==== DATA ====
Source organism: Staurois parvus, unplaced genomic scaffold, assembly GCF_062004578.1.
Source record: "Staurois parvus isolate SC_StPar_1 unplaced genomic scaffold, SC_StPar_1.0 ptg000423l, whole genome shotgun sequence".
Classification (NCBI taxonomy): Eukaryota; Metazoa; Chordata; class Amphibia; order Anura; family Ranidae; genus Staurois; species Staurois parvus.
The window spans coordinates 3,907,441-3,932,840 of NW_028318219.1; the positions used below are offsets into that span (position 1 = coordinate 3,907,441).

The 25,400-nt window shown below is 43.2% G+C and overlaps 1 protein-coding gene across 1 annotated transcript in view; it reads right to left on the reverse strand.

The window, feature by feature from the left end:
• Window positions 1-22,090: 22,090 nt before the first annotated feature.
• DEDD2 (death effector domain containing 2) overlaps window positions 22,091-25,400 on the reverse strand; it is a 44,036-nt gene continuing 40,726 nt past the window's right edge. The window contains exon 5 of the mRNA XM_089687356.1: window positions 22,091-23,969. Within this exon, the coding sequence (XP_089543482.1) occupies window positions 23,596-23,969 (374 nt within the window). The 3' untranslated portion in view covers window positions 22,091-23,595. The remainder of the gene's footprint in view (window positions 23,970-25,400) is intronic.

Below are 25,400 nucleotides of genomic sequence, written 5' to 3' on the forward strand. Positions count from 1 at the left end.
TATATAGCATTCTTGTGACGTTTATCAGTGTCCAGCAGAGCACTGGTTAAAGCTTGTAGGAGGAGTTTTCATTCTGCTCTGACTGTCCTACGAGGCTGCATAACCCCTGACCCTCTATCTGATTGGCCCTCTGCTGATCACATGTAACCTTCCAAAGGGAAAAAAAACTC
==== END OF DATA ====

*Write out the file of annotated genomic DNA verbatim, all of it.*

Source organism: Staurois parvus, unplaced genomic scaffold, assembly GCF_062004578.1.
Source record: "Staurois parvus isolate SC_StPar_1 unplaced genomic scaffold, SC_StPar_1.0 ptg000423l, whole genome shotgun sequence".
Classification (NCBI taxonomy): Eukaryota; Metazoa; Chordata; class Amphibia; order Anura; family Ranidae; genus Staurois; species Staurois parvus.
The window spans coordinates 3,907,441-3,932,840 of NW_028318219.1; the positions used below are offsets into that span (position 1 = coordinate 3,907,441).

The 25,400-nt window shown below is 43.2% G+C and overlaps 1 protein-coding gene across 1 annotated transcript in view; it reads right to left on the reverse strand.

The window, feature by feature from the left end:
• Window positions 1-22,090: 22,090 nt before the first annotated feature.
• DEDD2 (death effector domain containing 2) overlaps window positions 22,091-25,400 on the reverse strand; it is a 44,036-nt gene continuing 40,726 nt past the window's right edge. The window contains exon 5 of the mRNA XM_089687356.1: window positions 22,091-23,969. Within this exon, the coding sequence (XP_089543482.1) occupies window positions 23,596-23,969 (374 nt within the window). The 3' untranslated portion in view covers window positions 22,091-23,595. The remainder of the gene's footprint in view (window positions 23,970-25,400) is intronic.

Below are 25,400 nucleotides of genomic sequence, written 5' to 3' on the forward strand. Positions count from 1 at the left end.
TATATAGCATTCTTGTGACGTTTATCAGTGTCCAGCAGAGCACTGGTTAAAGCTTGTAGGAGGAGTTTTCATTCTGCTCTGACTGTCCTACGAGGCTGCATAACCCCTGACCCTCTATCTGATTGGCCCTCTGCTGATCACATGTAACCTTCCAAAGGGAAAAAAAACTC